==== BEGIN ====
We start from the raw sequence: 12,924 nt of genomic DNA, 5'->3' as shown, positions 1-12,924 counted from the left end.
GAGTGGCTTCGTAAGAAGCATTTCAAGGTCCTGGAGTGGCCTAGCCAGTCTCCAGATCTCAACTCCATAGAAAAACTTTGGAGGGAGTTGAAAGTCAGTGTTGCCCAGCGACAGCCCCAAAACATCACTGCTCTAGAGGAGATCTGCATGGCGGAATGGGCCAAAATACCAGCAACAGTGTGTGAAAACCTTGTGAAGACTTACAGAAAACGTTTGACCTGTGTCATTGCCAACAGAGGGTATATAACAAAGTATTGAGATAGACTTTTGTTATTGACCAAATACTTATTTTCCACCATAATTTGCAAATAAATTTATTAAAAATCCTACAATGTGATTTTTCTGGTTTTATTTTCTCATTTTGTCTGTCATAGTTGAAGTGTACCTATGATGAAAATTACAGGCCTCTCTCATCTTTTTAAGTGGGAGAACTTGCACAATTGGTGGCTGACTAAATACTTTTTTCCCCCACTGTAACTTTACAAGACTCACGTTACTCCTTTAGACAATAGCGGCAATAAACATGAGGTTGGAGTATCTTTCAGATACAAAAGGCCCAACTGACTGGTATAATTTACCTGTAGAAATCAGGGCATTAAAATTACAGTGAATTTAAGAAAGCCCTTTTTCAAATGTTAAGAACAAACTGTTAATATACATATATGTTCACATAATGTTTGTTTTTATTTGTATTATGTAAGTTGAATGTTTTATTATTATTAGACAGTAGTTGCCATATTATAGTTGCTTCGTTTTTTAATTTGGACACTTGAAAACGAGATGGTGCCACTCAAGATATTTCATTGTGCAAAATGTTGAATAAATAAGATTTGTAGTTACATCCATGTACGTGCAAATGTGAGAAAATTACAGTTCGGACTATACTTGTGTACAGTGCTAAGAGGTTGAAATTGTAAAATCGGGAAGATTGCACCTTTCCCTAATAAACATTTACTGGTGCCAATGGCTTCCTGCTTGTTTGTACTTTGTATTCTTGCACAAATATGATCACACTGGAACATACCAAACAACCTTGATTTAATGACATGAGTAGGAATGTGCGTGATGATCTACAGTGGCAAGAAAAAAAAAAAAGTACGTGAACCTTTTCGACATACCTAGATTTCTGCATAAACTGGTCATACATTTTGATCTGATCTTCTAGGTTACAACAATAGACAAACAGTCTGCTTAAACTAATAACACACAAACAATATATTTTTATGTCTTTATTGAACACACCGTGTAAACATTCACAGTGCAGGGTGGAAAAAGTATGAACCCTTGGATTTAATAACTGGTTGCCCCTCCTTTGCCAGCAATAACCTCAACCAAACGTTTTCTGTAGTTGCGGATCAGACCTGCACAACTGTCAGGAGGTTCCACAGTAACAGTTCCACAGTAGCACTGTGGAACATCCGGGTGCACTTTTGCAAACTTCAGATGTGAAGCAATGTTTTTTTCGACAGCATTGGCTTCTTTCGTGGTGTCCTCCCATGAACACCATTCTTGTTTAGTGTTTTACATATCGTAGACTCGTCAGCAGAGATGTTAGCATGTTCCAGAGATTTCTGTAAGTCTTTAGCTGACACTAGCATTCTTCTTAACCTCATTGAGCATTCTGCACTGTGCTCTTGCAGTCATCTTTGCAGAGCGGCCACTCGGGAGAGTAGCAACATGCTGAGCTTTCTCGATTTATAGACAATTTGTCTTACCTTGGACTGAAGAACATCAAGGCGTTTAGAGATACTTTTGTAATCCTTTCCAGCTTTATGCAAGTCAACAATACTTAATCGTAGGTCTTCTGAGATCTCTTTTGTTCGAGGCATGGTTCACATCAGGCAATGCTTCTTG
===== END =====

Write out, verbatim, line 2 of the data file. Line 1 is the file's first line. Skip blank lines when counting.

GAGTGGCTTCGTAAGAAGCATTTCAAGGTCCTGGAGTGGCCTAGCCAGTCTCCAGATCTCAACTCCATAGAAAAACTTTGGAGGGAGTTGAAAGTCAGTGTTGCCCAGCGACAGCCCCAAAACATCACTGCTCTAGAGGAGATCTGCATGGCGGAATGGGCCAAAATACCAGCAACAGTGTGTGAAAACCTTGTGAAGACTTACAGAAAACGTTTGACCTGTGTCATTGCCAACAGAGGGTATATAACAAAGTATTGAGATAGACTTTTGTTATTGACCAAATACTTATTTTCCACCATAATTTGCAAATAAATTTATTAAAAATCCTACAATGTGATTTTTCTGGTTTTATTTTCTCATTTTGTCTGTCATAGTTGAAGTGTACCTATGATGAAAATTACAGGCCTCTCTCATCTTTTTAAGTGGGAGAACTTGCACAATTGGTGGCTGACTAAATACTTTTTTCCCCCACTGTAACTTTACAAGACTCACGTTACTCCTTTAGACAATAGCGGCAATAAACATGAGGTTGGAGTATCTTTCAGATACAAAAGGCCCAACTGACTGGTATAATTTACCTGTAGAAATCAGGGCATTAAAATTACAGTGAATTTAAGAAAGCCCTTTTTCAAATGTTAAGAACAAACTGTTAATATACATATATGTTCACATAATGTTTGTTTTTATTTGTATTATGTAAGTTGAATGTTTTATTATTATTAGACAGTAGTTGCCATATTATAGTTGCTTCGTTTTTTAATTTGGACACTTGAAAACGAGATGGTGCCACTCAAGATATTTCATTGTGCAAAATGTTGAATAAATAAGATTTGTAGTTACATCCATGTACGTGCAAATGTGAGAAAATTACAGTTCGGACTATACTTGTGTACAGTGCTAAGAGGTTGAAATTGTAAAATCGGGAAGATTGCACCTTTCCCTAATAAACATTTACTGGTGCCAATGGCTTCCTGCTTGTTTGTACTTTGTATTCTTGCACAAATATGATCACACTGGAACATACCAAACAACCTTGATTTAATGACATGAGTAGGAATGTGCGTGATGATCTACAGTGGCAAGAAAAAAAAAAAAGTACGTGAACCTTTTCGACATACCTAGATTTCTGCATAAACTGGTCATACATTTTGATCTGATCTTCTAGGTTACAACAATAGACAAACAGTCTGCTTAAACTAATAACACACAAACAATATATTTTTATGTCTTTATTGAACACACCGTGTAAACATTCACAGTGCAGGGTGGAAAAAGTATGAACCCTTGGATTTAATAACTGGTTGCCCCTCCTTTGCCAGCAATAACCTCAACCAAACGTTTTCTGTAGTTGCGGATCAGACCTGCACAACTGTCAGGAGGTTCCACAGTAACAGTTCCACAGTAGCACTGTGGAACATCCGGGTGCACTTTTGCAAACTTCAGATGTGAAGCAATGTTTTTTTCGACAGCATTGGCTTCTTTCGTGGTGTCCTCCCATGAACACCATTCTTGTTTAGTGTTTTACATATCGTAGACTCGTCAGCAGAGATGTTAGCATGTTCCAGAGATTTCTGTAAGTCTTTAGCTGACACTAGCATTCTTCTTAACCTCATTGAGCATTCTGCACTGTGCTCTTGCAGTCATCTTTGCAGAGCGGCCACTCGGGAGAGTAGCAACATGCTGAGCTTTCTCGATTTATAGACAATTTGTCTTACCTTGGACTGAAGAACATCAAGGCGTTTAGAGATACTTTTGTAATCCTTTCCAGCTTTATGCAAGTCAACAATACTTAATCGTAGGTCTTCTGAGATCTCTTTTGTTCGAGGCATGGTTCACATCAGGCAATGCTTCTTG